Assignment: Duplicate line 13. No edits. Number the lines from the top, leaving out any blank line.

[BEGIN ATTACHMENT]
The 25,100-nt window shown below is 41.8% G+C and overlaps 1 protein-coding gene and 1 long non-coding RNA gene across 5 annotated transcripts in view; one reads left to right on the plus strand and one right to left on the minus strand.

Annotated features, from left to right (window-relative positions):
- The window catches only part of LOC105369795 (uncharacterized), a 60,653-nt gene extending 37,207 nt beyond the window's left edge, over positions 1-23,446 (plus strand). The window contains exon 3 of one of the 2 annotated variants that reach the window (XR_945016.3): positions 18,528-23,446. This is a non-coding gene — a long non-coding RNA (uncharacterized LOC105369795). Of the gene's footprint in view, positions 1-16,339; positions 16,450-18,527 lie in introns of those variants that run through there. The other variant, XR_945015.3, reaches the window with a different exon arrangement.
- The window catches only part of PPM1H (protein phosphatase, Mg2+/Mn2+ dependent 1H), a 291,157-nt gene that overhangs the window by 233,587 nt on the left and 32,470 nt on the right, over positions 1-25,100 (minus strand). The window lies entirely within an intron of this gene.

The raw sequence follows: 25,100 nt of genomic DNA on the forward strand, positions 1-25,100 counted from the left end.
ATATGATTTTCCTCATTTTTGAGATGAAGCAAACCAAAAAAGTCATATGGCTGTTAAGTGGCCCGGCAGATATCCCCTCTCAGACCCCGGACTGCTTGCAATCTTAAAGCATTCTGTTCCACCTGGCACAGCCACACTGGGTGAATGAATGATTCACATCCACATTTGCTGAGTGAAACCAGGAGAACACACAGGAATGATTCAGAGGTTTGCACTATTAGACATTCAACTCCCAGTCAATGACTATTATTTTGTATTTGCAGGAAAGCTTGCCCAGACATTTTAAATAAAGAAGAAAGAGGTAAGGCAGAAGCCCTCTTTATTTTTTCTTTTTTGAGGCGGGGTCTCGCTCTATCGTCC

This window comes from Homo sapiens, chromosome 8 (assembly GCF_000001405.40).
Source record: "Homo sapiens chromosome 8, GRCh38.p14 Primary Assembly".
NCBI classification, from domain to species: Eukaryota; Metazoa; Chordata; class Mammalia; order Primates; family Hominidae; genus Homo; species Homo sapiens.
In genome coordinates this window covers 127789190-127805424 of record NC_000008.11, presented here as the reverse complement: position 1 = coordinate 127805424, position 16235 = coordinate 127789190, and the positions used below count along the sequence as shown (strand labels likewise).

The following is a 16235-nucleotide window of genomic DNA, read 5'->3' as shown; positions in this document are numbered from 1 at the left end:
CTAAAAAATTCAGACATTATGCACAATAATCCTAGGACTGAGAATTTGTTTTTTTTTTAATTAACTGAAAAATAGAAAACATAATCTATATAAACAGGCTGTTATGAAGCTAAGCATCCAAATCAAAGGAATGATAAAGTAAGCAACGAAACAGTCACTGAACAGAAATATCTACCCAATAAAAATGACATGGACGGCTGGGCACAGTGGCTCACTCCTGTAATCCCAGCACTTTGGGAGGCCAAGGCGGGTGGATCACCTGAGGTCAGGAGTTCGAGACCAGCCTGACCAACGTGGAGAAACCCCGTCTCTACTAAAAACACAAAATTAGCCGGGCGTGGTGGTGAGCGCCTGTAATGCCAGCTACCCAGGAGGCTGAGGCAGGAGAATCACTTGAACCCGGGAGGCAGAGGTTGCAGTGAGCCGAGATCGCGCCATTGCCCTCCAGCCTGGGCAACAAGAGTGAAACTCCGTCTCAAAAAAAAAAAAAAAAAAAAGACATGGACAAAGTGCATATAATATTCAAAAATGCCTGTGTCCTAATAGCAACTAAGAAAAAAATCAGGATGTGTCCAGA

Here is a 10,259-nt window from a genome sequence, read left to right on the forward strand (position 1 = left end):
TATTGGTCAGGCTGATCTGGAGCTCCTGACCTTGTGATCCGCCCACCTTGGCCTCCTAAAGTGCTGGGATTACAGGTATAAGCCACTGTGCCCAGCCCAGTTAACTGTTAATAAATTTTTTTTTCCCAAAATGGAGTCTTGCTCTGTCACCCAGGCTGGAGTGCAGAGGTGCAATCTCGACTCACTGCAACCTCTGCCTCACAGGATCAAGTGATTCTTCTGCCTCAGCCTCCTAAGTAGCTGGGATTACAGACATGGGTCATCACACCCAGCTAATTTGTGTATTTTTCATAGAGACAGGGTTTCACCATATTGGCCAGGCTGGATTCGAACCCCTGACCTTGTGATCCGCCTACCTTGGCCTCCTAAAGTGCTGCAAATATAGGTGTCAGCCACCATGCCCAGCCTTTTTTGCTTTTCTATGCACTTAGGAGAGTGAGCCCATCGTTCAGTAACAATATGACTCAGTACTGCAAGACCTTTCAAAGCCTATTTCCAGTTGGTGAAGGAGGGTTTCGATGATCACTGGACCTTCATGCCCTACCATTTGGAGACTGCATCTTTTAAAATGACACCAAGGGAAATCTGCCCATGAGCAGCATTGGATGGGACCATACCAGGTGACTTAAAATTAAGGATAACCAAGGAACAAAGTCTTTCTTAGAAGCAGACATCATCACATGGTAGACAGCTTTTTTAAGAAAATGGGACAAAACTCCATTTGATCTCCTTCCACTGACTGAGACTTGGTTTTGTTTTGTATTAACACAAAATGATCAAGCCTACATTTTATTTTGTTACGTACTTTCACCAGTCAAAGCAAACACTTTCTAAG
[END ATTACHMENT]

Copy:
Here is a 10,259-nt window from a genome sequence, read left to right on the forward strand (position 1 = left end):